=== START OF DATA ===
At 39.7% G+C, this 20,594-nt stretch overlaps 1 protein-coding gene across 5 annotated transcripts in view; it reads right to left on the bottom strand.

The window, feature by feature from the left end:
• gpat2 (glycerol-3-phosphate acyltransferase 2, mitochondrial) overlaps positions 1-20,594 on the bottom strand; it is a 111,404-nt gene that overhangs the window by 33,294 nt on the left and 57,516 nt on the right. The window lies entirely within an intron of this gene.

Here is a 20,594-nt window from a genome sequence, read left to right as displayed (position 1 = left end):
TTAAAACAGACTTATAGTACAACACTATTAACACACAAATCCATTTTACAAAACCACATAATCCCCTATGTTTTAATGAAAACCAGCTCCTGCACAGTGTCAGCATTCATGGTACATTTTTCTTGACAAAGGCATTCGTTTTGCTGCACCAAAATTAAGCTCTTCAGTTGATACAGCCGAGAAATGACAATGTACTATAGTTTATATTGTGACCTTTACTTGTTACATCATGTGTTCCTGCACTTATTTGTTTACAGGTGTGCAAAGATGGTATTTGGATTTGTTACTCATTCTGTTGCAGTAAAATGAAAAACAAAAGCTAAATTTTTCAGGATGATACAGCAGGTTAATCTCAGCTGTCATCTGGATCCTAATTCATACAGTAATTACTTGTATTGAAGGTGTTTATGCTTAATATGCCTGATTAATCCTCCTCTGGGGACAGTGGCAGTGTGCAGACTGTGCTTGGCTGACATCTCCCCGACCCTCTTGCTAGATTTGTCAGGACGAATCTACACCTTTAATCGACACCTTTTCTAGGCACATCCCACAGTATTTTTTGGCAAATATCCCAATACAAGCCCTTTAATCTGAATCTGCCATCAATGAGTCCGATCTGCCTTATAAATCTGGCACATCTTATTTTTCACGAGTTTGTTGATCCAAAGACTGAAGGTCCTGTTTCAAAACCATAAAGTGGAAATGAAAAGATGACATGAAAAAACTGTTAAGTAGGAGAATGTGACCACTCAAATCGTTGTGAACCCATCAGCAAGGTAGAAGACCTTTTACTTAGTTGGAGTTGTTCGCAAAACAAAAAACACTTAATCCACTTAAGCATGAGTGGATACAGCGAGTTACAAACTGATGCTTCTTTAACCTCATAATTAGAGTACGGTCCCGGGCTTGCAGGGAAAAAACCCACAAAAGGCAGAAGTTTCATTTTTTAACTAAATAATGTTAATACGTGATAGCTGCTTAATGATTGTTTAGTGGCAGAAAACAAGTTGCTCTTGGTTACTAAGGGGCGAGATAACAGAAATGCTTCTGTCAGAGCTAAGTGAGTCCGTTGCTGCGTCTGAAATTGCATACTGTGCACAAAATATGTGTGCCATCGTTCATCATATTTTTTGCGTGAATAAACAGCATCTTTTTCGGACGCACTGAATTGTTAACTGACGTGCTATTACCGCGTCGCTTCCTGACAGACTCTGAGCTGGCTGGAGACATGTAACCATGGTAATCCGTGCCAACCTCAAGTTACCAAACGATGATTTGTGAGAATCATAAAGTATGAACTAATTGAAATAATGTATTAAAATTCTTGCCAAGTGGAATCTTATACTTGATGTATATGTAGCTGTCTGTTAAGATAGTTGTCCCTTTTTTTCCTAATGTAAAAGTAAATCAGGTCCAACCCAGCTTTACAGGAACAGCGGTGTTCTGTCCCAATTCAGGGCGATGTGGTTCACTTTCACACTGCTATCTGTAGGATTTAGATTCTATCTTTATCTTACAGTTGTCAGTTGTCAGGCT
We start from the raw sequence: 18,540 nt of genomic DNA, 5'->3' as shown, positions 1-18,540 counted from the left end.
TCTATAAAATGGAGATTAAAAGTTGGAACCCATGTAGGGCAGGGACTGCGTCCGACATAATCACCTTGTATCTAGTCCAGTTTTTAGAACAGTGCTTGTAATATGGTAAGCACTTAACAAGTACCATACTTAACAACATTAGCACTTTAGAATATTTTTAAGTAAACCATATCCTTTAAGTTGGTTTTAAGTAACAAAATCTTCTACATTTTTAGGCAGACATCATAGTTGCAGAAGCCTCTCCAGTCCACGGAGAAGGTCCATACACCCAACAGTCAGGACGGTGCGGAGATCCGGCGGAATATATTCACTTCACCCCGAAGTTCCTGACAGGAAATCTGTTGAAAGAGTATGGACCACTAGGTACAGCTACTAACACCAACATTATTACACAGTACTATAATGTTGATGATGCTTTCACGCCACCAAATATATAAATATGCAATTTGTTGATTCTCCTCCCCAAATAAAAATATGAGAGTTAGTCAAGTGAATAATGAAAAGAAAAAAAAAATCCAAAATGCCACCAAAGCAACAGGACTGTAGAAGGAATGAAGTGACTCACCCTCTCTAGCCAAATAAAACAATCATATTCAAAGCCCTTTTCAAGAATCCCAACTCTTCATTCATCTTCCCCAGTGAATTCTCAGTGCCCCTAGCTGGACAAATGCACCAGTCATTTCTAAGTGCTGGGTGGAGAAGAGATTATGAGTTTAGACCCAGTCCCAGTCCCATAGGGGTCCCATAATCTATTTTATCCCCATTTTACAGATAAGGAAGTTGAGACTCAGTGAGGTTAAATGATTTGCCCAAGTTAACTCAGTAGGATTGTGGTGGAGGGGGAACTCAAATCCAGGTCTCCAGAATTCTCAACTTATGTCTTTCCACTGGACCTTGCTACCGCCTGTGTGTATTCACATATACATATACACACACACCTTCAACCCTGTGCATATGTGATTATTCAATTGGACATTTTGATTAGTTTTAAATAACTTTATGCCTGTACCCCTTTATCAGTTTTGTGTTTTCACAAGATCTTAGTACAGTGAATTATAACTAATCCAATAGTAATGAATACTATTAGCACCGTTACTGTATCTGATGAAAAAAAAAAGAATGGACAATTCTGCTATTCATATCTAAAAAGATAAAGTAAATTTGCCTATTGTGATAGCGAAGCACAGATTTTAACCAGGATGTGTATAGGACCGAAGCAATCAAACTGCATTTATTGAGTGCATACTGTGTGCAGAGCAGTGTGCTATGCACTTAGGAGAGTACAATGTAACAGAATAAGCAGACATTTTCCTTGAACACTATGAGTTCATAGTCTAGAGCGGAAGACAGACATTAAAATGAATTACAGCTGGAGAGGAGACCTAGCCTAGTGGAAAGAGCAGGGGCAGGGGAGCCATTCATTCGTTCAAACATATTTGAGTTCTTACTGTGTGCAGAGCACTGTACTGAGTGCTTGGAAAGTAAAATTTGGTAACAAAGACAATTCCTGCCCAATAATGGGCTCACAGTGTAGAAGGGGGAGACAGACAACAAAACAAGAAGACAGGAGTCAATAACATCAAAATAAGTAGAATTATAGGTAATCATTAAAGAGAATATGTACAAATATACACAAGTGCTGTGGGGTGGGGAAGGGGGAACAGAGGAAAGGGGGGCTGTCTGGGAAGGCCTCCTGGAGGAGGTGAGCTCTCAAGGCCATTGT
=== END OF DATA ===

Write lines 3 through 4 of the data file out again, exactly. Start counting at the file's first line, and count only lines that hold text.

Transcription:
• gpat2 (glycerol-3-phosphate acyltransferase 2, mitochondrial) overlaps positions 1-20,594 on the bottom strand; it is a 111,404-nt gene that overhangs the window by 33,294 nt on the left and 57,516 nt on the right. The window lies entirely within an intron of this gene.

Here is a 20,594-nt window from a genome sequence, read left to right as displayed (position 1 = left end):